The Ontario Privacy Commissioner reportedly hit the roof after finding out that a patient data breach was not reported to her office, learning of the situation via the local news instead. If you have a data breach, even more important than ensuring that data encryption software be used is complying with any laws. I’m not even sure why I’m making that observation; it’s just common sense.
University Health Network Notifies 763
The University Health Network (UHN) recently notified 763 patients, who had undergone surgeries at their facilities, that the loss of an unencrypted USB drive caused a data breach.
Their medical information–names, admission and discharge dates, and surgical procedures–had been copied to an unsecure USB drive (the employee who owned the USB drive claims that she didn’t know personal health information was saved to the USB device).
I guess I can accept that tale. You loan your flashdrive to a coworker; he copies some files to it in order to transfer them a computer with a spotty network connection; and he forgets to delete the files. You, of course, have no idea.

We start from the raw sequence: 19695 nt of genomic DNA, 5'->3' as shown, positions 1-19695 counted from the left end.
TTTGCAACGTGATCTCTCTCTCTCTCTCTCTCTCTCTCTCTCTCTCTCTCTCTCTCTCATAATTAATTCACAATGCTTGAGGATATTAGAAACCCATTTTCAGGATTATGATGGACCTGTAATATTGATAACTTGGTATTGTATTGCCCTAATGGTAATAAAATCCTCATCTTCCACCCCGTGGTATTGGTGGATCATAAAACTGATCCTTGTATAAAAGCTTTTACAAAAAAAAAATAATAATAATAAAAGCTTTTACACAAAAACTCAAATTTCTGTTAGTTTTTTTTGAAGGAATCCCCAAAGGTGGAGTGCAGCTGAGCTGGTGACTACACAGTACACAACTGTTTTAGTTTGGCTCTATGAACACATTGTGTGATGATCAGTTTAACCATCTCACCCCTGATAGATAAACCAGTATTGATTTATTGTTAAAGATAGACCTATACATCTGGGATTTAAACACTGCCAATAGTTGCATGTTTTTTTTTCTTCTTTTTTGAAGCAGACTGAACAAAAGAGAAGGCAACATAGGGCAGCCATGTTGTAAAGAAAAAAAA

But, then, what would prompt you to report the theft of USB device? And, how was it determined that 763 people had their information compromised?
You know what, I guess I just can’t accept the explanation.
Encryption Software Already Required
The hospital pointed out that, per their regulations, any devices that store personal health information must be encrypted. Of course, as they’ve found to their dismay, such policies–although they matter–do not completely resolve the issue. When it comes to data security, something a little more proactive is generally required.
Which is why they’re looking to “the automatic encryption of any device that gets used by the network.”
I guess it would be similar to what AlertBoot does when it comes to USB data devices that connect to a computer: in order to effect a more secure data environment, it is possible in AlertBoot for a central administrator to specify that any external USB data devices (be they portable hard disks or pocket-able flashdrives, etc.) be automatically encrypted when connected to an already-encrypted machine.
In other words, plug your flashdrive into the USB port of a machine with AlertBoot laptop encryption, and you’ll find that the flashdrive is encrypted as well. In fact, plug it into another computer, or outside your group of computers that have been associated as a network, and the drive will show up as unformatted (as it’s supposed to).
Such an approach–while requiring a little more forethought and work–generally tends to create a more secure data environment.